• Avian Influenza Risk Perception, Hong Kong PDF Version [PDF - 93 KB - 6 pages]
    R. Fielding et al.
        View Abstract

    A telephone survey of 986 Hong Kong households determined exposure and risk perception of avian influenza from live chicken sales. Householders bought 38,370,000 live chickens; 11% touched them when buying, generating 4,220,000 exposures annually; 36% (95% confidence interval [CI] 33%–39%) perceived this as risky, 9% (7%–11%) estimated >50% likelihood of resultant sickness, whereas 46% (43%–49%) said friends worried about such sickness. Recent China travel (adjusted odds ratio 0.35; CI 0.13–0.91), traditional beliefs (1.20, 1.06–1.13), willingness to change (0.29, 0.11–0.81) and believing cooking protects against avian influenza (8.66, 1.61-46.68) predicted buying. Birth in China (2.79, 1.43–5.44) or overseas (4.23, 1.43–12.53) and unemployment (3.87, 1.24–12.07) predicted touching. Age, avian influenza contagion worries, husbandry threat, avian influenza threat, and avian influenza anxiety predicted perceived sickness risk. High population exposures to live chickens and low perceived risk are potentially important health threats in avian influenza.

  • Low Diversity of Alkhurma Hemorrhagic Fever Virus, Saudi Arabia, 1994–1999 PDF Version [PDF - 228 KB - 6 pages]
    R. N. Charrel et al.
        View Abstract

    Alkhurma hemorrhagic fever virus (genus Flavivirus, AHFV) was recently identified as the agent of a viral hemorrhagic fever in Saudi Arabia and characterized serologically and genetically as a variant genotype of Kyasanur Forest disease virus (KFDV). Since viral diagnosis and vaccine development may be hindered by genetic diversity, this study was intended to address AHFV genetic heterogeneity. Eleven strains isolated from hospitalized patients from 1994 to 1999 in Saudi Arabia were sequenced in the envelope, NS3, and NS5 genes. Homologous sequences were compared and used to look for patterns reflecting specific evolution associated with spatiality, temporality, infection pathway, and disease prognosis. Genetic analyses showed low diversity, which suggests a slow microevolution. Evaluation of divergence times showed that AHFV and KFDV ancestral lineage diverged 66–177 years ago, and the diversity observed within the studied AHFV strains reflected a 4- to 72-year period of evolution.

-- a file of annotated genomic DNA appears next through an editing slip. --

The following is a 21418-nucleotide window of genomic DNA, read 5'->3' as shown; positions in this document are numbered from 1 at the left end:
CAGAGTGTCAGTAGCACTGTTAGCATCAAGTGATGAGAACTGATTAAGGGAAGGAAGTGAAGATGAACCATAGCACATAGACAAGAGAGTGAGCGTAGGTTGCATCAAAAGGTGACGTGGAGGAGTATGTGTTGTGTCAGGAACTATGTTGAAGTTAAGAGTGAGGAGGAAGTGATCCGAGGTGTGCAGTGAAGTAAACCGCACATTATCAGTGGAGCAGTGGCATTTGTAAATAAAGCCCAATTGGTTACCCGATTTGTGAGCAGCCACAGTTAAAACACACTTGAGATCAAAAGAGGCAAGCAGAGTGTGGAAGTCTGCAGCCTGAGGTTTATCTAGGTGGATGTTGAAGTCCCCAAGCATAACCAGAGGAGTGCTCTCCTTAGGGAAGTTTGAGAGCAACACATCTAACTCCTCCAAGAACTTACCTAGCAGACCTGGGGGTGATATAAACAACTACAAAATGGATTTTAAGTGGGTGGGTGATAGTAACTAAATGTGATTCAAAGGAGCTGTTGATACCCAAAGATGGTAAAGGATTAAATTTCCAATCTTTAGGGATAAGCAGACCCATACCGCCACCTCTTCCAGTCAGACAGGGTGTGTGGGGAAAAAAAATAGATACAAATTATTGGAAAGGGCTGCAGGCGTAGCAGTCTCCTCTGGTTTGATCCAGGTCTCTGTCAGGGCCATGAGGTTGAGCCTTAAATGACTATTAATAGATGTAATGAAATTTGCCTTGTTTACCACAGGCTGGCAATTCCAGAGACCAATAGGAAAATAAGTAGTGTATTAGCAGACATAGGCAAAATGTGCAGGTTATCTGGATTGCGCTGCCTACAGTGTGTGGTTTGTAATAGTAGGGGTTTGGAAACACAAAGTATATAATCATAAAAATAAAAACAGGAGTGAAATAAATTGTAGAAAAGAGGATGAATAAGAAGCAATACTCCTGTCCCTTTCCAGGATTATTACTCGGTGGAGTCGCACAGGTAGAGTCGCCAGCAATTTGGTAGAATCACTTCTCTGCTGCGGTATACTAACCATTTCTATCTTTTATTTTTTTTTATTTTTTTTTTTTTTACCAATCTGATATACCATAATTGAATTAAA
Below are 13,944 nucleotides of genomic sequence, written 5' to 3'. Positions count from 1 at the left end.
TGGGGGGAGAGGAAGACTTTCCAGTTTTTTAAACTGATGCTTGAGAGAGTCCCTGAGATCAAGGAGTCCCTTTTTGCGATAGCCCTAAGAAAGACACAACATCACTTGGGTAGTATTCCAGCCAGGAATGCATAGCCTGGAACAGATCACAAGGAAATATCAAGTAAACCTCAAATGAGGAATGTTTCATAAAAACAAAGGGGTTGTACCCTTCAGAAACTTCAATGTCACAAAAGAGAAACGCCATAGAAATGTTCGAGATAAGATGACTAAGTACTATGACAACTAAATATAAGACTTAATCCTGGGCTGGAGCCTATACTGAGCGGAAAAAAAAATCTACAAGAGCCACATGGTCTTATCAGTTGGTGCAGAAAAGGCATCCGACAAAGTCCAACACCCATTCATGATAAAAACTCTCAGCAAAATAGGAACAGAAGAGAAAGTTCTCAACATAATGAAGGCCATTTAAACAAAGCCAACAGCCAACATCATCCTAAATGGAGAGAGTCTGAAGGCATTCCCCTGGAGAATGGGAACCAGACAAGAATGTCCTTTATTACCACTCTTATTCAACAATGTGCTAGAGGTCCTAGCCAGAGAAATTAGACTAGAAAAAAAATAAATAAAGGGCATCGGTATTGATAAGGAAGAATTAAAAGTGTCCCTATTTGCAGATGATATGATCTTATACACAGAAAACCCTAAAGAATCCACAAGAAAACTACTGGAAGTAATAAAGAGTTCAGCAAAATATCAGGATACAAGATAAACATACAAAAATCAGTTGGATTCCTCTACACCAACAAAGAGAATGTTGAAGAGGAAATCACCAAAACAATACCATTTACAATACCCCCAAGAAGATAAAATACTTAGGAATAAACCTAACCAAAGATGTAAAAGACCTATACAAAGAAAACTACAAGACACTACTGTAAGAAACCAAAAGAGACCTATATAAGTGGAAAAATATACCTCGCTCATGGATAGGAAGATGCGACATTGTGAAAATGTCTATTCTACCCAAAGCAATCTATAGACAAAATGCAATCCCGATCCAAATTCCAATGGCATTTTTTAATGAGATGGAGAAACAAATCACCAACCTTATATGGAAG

• Travel-associated Rabies in Austrian Man PDF Version [PDF - 147 KB - 3 pages]
    R. Krause et al.
        View Abstract

    Rabies developed in an Austrian man after he was bitten by a dog in Agadir, Morocco. Diagnosis was confirmed by reverse transcription–polymerase chain reaction and immunohistochemistry. The patient's girlfriend was bitten by the same dog, but she did not become ill.

Historical Review

  • Osler and the Infected Letter PDF Version [PDF - 257 KB - 5 pages]
    C. T. Ambrose
        View Abstract

    The spread of infectious agents through the mail has concerned public health officials for 5 centuries. The dissemination of anthrax spores in the US mail in 2001 was a recent example. In 1901, two medical journals reported outbreaks of smallpox presumably introduced by letters contaminated with variola viruses. The stability and infectivity of the smallpox virus are reviewed from both a historical (anecdotal) perspective and modern virologic studies. Bubonic plague was the contagious disease that led to quarantines as early as the 14th century in port cities in southern Europe. Later, smallpox, cholera, typhus, and yellow fever were recognized as also warranting quarantine measures. Initially, attempts were made to decontaminate all goods imported from pestilential areas, particularly mail. Disinfection of mail was largely abandoned in the early 20th century with newer knowledge about the spread and stability of these 5 infectious agents.